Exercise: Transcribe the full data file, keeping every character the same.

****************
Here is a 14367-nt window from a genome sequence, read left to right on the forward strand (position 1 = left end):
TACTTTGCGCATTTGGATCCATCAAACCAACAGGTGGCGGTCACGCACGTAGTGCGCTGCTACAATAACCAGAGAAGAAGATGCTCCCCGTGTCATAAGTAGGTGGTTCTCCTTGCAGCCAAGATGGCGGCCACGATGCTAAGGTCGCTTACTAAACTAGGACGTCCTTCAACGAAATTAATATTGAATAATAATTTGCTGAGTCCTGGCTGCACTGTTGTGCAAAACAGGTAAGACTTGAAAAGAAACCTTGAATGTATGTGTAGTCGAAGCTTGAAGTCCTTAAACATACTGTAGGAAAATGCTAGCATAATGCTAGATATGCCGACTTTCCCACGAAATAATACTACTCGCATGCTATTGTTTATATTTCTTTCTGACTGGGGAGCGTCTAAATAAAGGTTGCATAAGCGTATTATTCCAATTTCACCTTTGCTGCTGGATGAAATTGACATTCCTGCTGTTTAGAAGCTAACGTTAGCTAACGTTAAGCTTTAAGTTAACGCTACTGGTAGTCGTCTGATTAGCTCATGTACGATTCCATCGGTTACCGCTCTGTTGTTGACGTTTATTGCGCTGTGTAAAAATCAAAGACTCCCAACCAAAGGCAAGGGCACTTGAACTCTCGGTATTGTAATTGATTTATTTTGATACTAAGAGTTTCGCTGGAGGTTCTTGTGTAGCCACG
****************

Here is a 14367-nt window from a genome sequence, read left to right on the forward strand (position 1 = left end):
TACTTTGCGCATTTGGATCCATCAAACCAACAGGTGGCGGTCACGCACGTAGTGCGCTGCTACAATAACCAGAGAAGAAGATGCTCCCCGTGTCATAAGTAGGTGGTTCTCCTTGCAGCCAAGATGGCGGCCACGATGCTAAGGTCGCTTACTAAACTAGGACGTCCTTCAACGAAATTAATATTGAATAATAATTTGCTGAGTCCTGGCTGCACTGTTGTGCAAAACAGGTAAGACTTGAAAAGAAACCTTGAATGTATGTGTAGTCGAAGCTTGAAGTCCTTAAACATACTGTAGGAAAATGCTAGCATAATGCTAGATATGCCGACTTTCCCACGAAATAATACTACTCGCATGCTATTGTTTATATTTCTTTCTGACTGGGGAGCGTCTAAATAAAGGTTGCATAAGCGTATTATTCCAATTTCACCTTTGCTGCTGGATGAAATTGACATTCCTGCTGTTTAGAAGCTAACGTTAGCTAACGTTAAGCTTTAAGTTAACGCTACTGGTAGTCGTCTGATTAGCTCATGTACGATTCCATCGGTTACCGCTCTGTTGTTGACGTTTATTGCGCTGTGTAAAAATCAAAGACTCCCAACCAAAGGCAAGGGCACTTGAACTCTCGGTATTGTAATTGATTTATTTTGATACTAAGAGTTTCGCTGGAGGTTCTTGTGTAGCCACG